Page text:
By Andru McCracken

Eugene Jamin says he’ll miss connecting with patients as a paramedic / ANDRU MCCRACKEN

Eugene Jamin is retiring from the BC Ambulance Service after 26 years, and he can still remember joining in 1992.

Jamin had just taken on a new job at the mill and was excited about what other activities he could explore

“Let’s see what I can do here,” reminisces Jamin, with a grin.

He is reluctant to retire.

Jamin said he is retiring mostly for physical reasons.

“I would love to remain,” he said. “There are unique opportunities in the back of the ambulance to meet people at a fundamental level.”

He said the reported symptoms may be covering something else. He believes it is the role of the paramedic or first aid attendant to find out what it is.

He said one approach he dislikes is trying to figure out whether someone is “faking it” or not.

“If you are concerned about whether they are bullshitting or not, you are missing the question,” Jamin said.

He remembers a Junior Ranger coming forward with reports of a flu, but the initial assessment showed no signs of that and the young ranger was sent back. The following day the person was back with a similar report.

Jamin put two and two together.

“If it was flu last night and the nurse told you, you are okay, what is different?”

That prompting revealed the underlying issue, said Jamin. There was another symptom that the ranger was unwilling to reveal to a female nurse. Careful listening, beyond determining whether a patient is ‘faking’ was the key, he said.

“It illustrated the point that you need to know the story,” said Jamin. “You need to know why it is happening… It may not be obvious in the beginning.”

The paramedic job was full of big moments. Jamin said he was at his best when doing basic patient care.

“Believing in the dignity of each person and being able to put them at ease,” he said. “That’s been my greatest gift. I make no distinction in the back to whom I am treating.”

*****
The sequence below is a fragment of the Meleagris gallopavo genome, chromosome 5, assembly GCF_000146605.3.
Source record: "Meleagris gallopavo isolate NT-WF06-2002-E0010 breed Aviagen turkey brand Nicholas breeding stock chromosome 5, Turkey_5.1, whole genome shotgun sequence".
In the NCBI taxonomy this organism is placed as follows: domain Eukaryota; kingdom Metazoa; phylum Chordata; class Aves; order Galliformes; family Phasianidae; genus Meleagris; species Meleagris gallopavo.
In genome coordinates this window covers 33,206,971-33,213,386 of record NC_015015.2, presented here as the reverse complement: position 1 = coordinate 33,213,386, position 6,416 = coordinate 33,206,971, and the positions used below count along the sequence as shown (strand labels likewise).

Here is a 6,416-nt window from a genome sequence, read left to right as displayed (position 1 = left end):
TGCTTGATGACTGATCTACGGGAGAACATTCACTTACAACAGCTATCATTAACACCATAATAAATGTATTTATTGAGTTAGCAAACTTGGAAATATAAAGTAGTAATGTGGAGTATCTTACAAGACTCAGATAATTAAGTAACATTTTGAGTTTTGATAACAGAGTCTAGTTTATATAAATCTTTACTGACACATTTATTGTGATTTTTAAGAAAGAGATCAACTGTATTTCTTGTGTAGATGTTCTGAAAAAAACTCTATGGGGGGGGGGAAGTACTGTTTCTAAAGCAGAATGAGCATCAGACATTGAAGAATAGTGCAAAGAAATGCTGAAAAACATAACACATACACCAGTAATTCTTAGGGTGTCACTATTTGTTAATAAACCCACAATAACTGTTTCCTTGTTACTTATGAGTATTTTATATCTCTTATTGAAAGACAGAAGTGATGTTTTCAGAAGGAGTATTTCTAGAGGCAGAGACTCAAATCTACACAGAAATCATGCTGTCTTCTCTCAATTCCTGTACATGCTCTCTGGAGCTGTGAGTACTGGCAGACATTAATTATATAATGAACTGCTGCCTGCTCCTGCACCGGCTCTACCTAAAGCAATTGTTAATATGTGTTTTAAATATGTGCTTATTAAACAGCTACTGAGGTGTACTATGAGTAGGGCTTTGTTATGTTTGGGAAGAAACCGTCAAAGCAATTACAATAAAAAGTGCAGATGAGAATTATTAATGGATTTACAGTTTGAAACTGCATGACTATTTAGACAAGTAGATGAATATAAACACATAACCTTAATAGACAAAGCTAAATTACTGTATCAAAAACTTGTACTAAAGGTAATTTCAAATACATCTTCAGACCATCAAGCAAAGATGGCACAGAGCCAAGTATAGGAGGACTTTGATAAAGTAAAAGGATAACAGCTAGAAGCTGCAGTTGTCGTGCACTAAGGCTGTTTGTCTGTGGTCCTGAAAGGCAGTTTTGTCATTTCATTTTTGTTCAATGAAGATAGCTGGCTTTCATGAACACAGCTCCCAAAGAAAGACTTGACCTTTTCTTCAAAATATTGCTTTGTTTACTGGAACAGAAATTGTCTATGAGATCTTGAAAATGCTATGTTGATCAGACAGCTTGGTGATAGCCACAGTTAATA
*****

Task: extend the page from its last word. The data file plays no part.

Jamin said his approach pays off especially with patients that struggle with mental illness.

“I am not frightened by the manifestations they may have,” he said. “I see the basic need to be accepted and loved. I can see them; they are not scary people to me.”

“In some ways, there is a real honesty in them. They are at the most basic level (asking) ‘Am I loved? Do you find me scary?’”

Jamin also serves with the Junior Rangers and helps with their First Aid Program. The rangers are run in conjunction with the army.

At times Jamin has responded to patients on a spiritual level and that hasn’t always been well received by BC Ambulance.

“I have had my fingers slapped for my approach,” he said.

He got the sense that a patient whom others concluded was having a psychotic break was actually having a spiritual crisis.

“This person claims that I saved her life,” he said. Jamin doesn’t agree with that but does admit he was the right person at the right time.

Jamin said a lot has changed since he began his work in 1992.

“It was much more a maverick operation,” he said with a chuckle. “Now there are many more rules and regulations about what you do and how you’d do it.”

Jamin said he is finding new outlets for his passion, like running for council and helping out with the Junior Canadian Rangers.

Still, he’ll miss the ambulance.

“It is very much where I want to be,” he said.